5 Ways to Practice Generosity as a Family

family generosity

Yesterday we talked about things YOU, as the adult, can do personally. Your kids need to see you model generosity; they will learn through your example. But one of the best ways to instill values into your family is to practice them together. I know a lot of kids who watched their parents do this or that, but they never learned how to do it for themselves. Generosity is a wonderful character trait to practice together because there are so many opportunities and ideas.

Today, I brainstormed five ways you can practice generosity as a family:

1. Decorate a jar as a family and save up your money to donate to a specific cause.

Decide as a family who or what you want to donate your money to and what target goal you want to reach. You can make one of those cool posters that help you record how close you are to meeting your goal. Maybe you and your kids can donate your soda or coffee money into the jar to also learn about sacrifice. If you don’t already, you could let your children earn some extra money for work they do around the house. Use this opportunity to teach them how to “save, spend, and GIVE.” Praise your children when they give, especially when they do extra work to raise extra money. Talk about how God will take their gift of money and use it to help others. When you donate the money, take your children with you. It will be a memorable experience for all.

2. Plant a family garden and share the produce. 

Depending on when your growing season is (I know many of you are experiencing frosts) this may or may not work right now. In Phoenix, we are pretty much able to grow different plants year round. Planting a garden could be a fun Spring activity for your family. It allows you to teach them 1) how to grow plants 2) sustainability 3) about nature. When your garden matures and you have green beans and squash coming out of your ears, share your produce! Have your kids take some over to a neighbor in a basket, a family who cannot afford much fresh produce, or to an elderly couple at church who can no longer garden themselves. I know receiving fresh produce always brightens my day!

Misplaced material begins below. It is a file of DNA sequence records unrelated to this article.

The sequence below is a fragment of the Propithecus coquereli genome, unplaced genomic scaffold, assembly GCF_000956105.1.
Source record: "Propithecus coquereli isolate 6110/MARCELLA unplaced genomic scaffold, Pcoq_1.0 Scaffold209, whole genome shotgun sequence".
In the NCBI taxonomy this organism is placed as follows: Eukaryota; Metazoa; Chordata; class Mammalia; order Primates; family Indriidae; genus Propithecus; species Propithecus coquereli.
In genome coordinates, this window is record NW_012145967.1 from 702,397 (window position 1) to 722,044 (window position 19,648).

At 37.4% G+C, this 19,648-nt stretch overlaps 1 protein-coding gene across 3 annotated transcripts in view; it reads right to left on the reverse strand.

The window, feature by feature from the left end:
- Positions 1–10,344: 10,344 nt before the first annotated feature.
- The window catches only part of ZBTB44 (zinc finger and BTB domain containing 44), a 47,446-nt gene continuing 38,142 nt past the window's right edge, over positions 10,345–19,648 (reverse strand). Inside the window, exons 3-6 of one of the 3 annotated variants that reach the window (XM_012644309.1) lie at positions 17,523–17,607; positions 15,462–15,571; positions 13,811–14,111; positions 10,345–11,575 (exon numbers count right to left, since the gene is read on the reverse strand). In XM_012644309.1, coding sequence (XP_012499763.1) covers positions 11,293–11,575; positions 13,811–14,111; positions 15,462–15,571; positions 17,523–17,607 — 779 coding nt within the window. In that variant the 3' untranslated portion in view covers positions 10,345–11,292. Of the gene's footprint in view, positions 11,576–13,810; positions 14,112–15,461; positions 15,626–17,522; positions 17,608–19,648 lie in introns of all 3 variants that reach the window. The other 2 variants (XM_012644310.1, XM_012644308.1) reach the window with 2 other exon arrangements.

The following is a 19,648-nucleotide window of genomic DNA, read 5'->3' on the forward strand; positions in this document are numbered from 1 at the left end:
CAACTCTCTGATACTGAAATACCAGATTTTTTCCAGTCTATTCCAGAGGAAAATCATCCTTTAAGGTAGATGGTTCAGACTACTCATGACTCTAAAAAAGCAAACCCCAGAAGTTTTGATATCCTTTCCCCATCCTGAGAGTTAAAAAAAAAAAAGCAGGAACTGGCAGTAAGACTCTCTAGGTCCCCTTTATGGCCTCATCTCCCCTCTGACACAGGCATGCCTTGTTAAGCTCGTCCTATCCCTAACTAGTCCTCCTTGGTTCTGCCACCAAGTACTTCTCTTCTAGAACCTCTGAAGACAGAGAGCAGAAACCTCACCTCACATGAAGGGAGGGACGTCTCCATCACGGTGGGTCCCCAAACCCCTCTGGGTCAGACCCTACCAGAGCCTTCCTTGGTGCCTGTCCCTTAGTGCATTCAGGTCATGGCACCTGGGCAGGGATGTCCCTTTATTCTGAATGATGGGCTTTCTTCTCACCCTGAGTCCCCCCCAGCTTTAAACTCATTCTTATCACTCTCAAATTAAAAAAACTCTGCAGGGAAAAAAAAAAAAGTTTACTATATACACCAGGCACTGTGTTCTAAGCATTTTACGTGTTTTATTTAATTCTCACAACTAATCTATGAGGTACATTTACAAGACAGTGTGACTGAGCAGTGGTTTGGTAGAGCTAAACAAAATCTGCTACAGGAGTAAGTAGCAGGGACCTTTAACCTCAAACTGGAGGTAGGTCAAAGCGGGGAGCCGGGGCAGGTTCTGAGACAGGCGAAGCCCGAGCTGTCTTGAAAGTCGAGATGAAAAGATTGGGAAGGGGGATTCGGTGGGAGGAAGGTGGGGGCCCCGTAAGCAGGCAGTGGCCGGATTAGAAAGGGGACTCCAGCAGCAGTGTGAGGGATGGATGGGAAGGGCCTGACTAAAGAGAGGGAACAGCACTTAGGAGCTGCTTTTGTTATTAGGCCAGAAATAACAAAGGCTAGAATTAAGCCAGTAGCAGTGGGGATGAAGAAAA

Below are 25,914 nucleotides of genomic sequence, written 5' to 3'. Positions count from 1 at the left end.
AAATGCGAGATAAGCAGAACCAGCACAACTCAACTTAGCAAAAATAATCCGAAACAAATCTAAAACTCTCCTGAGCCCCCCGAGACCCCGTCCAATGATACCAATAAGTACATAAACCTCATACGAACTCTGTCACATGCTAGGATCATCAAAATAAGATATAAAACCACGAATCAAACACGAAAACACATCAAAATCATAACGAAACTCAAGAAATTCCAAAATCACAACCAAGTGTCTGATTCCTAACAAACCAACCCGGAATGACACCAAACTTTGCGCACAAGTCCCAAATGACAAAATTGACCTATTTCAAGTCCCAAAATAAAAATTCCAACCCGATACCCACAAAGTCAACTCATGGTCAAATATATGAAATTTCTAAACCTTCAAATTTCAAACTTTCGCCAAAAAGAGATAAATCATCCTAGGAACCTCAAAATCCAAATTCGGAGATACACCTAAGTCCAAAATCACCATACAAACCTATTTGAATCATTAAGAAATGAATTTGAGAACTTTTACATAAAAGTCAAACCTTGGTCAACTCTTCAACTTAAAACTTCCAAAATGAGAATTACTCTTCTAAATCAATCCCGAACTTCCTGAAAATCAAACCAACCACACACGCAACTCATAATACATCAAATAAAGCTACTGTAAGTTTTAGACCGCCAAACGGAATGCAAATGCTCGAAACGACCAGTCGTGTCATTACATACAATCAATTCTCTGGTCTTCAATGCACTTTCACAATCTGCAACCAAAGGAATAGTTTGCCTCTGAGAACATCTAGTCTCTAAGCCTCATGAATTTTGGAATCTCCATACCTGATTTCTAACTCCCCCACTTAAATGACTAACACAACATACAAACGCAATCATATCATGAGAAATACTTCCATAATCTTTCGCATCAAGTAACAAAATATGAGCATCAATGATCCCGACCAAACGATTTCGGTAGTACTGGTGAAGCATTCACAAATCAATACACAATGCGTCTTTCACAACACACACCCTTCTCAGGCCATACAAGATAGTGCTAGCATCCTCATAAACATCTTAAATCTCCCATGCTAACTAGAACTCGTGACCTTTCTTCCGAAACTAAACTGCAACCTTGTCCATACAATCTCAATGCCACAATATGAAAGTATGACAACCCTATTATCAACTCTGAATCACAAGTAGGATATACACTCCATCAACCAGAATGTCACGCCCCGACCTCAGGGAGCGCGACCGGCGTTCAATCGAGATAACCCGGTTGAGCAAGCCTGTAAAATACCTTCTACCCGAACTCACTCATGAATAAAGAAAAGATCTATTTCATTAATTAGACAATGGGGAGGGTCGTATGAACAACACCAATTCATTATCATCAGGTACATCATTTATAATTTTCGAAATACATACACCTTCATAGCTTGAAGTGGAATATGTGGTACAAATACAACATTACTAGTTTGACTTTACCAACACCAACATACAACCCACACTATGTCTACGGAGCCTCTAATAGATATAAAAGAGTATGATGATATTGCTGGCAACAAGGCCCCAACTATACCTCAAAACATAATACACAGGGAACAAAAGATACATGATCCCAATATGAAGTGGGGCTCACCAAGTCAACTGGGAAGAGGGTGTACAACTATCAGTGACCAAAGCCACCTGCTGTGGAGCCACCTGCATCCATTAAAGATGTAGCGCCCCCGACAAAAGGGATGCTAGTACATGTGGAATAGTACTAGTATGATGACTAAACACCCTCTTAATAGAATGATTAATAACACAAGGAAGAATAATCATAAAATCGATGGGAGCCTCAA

3. Visit a nursing home. 

Take your family to a nursing home once a week or once a month to spend time with the people there. They love the company, and many of them rarely get visitors. Children are sure to brighten their day! Eat dinner with the people. If your children are old enough, have them read aloud to one or two people. It will do them both good! Play games with the people there. If your children have talents such as playing the piano or singing, consider letting them perform.

4. Share Food.

Bake a meal or cookies as a family and deliver them to an elderly couple or widow in your church. Search your pantry and go by the grocery store to take food to a local food bank. Bring your children along to pick out the food and take it to the food bank. If you can, stay awhile and help the food bank distribute or organize the food.

5. Sponsor a child.

There are thousands of children waiting for sponsors around the world, and even in the United States. Sometimes children’s homes here in the US need sponsors to provide for the care and education of children. As I mentioned yesterday, there are many great organizations to sponsor a child through, but we personally use Compassion International. We sponsor a sweet boy named Axel in the Dominican Republic. His picture is always right above my computer screen to remind me to write and pray.


Sponsoring a child puts a face to the person you are expressing generosity toward. The sponsored child may be close in age with your children, allowing for a long-distance friendship to form. In addition to saving and sending the monthly money, you and your children can write letters to encourage your sponsored child. Your children can even send small gifts or raise extra money to send their way.

In addition to expressing generosity, sponsoring a child allows your child to learn about another culture, country, and it opens their eyes to world-wide poverty. Sometimes you can even take a mission trip through organizations like Compassion International to visit your child. If you sponsor within the states, it would be even easier to visit your sponsored child.

This is just the tip of the of the iceberg of ways your family can practice generosity, but I hope it gave you some ideas!

What are some ways that your practice generosity as a family? 

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